On April 1, 1997, at 1824 central standard time, a Piper PA-28-235, N9004W, sustained substantial damage during a forced landing due to loss of engine power near Des Moines, Iowa. The commercial pilot was not injured. The 14 CFR Part 91 flight departed Morning Star Airport, Des Moines, Iowa, on a local flight. Visual meteorological conditions prevailed and no flight plan had been filed. Use your browsers 'back' function to return to synopsisReturn to Query Page
The pilot reported that he had preflighted the airplane thoroughly before departure. After takeoff he climbed to about 2,500 feet mean sea level (msl) and was at cruise power with the propeller set at 2,300 rpm. About 40 minutes after takeoff, the tachometer went from 2,300 rpm to 2,600 rpm, and then down to 2,200 rpm. The pilot reported that the engine sounded "okay," with no backfiring, mis-firing, or rough running of any kind. He pulled the carburetor heat, checked magnetos, fuel switches, and set the mixture to rich. He reported that he saw the oil pressure gauge read zero about 30 seconds before he made the decision to land in a field for a forced landing. The engine was knocking and it seized before the pilot landed the airplane in a soy bean field. During landing rollout the airplane hit some large ruts which collapsed the landing gear.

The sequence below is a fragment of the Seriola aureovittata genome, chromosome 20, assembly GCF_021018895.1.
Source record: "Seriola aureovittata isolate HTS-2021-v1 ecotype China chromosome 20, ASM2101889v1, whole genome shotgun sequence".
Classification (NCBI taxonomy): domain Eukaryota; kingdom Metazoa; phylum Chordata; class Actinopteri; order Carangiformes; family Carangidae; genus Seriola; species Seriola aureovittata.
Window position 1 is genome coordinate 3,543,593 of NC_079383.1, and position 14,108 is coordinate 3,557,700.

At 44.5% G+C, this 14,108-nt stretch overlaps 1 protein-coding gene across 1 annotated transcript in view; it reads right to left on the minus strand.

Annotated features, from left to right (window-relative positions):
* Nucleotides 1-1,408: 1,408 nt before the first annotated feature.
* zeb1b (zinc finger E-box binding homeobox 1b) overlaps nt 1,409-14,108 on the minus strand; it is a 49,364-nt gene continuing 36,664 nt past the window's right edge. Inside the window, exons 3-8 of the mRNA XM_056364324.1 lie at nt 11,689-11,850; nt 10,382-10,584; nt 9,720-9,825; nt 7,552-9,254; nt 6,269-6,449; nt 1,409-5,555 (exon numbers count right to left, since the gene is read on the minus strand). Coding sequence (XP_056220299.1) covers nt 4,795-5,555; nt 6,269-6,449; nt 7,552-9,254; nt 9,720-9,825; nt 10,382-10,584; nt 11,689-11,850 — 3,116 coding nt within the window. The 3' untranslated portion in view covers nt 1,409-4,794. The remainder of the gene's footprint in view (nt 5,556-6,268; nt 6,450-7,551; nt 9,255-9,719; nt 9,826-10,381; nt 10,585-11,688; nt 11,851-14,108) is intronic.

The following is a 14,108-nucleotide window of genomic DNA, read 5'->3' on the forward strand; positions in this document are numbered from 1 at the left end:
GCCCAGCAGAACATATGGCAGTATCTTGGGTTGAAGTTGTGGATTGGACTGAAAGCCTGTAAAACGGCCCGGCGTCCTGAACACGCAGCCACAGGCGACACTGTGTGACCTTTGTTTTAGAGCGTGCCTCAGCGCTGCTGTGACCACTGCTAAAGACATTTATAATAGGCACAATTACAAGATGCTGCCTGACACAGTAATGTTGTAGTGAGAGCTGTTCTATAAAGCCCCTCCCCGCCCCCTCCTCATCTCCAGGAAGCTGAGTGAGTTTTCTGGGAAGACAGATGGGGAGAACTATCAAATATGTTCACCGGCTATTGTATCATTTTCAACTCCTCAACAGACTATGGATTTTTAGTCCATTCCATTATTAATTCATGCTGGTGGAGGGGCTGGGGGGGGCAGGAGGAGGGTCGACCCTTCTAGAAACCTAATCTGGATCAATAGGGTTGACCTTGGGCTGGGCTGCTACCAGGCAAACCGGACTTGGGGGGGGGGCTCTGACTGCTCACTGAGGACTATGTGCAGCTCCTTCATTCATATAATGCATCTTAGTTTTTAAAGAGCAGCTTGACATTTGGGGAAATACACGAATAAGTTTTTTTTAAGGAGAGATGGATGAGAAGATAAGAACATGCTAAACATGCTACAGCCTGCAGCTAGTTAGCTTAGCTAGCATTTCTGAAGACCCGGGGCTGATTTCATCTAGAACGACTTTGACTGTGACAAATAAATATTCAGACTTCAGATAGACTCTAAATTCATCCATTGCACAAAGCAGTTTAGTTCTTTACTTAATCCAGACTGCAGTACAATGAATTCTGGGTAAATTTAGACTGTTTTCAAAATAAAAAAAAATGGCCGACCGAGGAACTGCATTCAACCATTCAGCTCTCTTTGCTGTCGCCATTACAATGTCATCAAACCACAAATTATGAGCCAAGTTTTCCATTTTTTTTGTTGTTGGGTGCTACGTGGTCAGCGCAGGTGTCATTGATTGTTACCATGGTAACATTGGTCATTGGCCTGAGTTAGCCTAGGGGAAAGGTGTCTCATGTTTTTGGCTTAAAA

The engine and engine logbooks were examined. It was determined that the engine was a remanufactured engine that had been installed on the airplane in 1980. The engine had about 600 hours total operating time since being installed on the airplane. The pilot reported that one of the reasons he had purchased the airplane was because the engine was a low time engine.
The engine examination revealed that the number six connecting rod had separated and knocked a hole in the top of the crankcase. During the engine teardown, it was determined that the number three upper piston pin plug had been deteriorating and contaminating the engine with aluminum metal. The oil filter was opened and evidence of aluminum metal contamination was found. The oil pressure screen was inspected for contamination and it had some metal particles in the screen. The cam shaft and tappets indicated various stages of spalling, some advanced. Rust was noted inside all cylinder walls and all the connecting rods had surface rust on them. The number six connecting rod was black in color, and the number four and five connecting rods were blued and not free to move. The number five connecting rod bearing was burnished and heat distressed.
The pilot reported that the airplane was flown about 75 hours a year. Oil was changed on the airplane about three times a year. The oil filter was not opened during the oil changes to inspect for metal contamination. The pilot reported that he was unaware that the engine oil filter indicated that the oil system was contaminated with metal particles.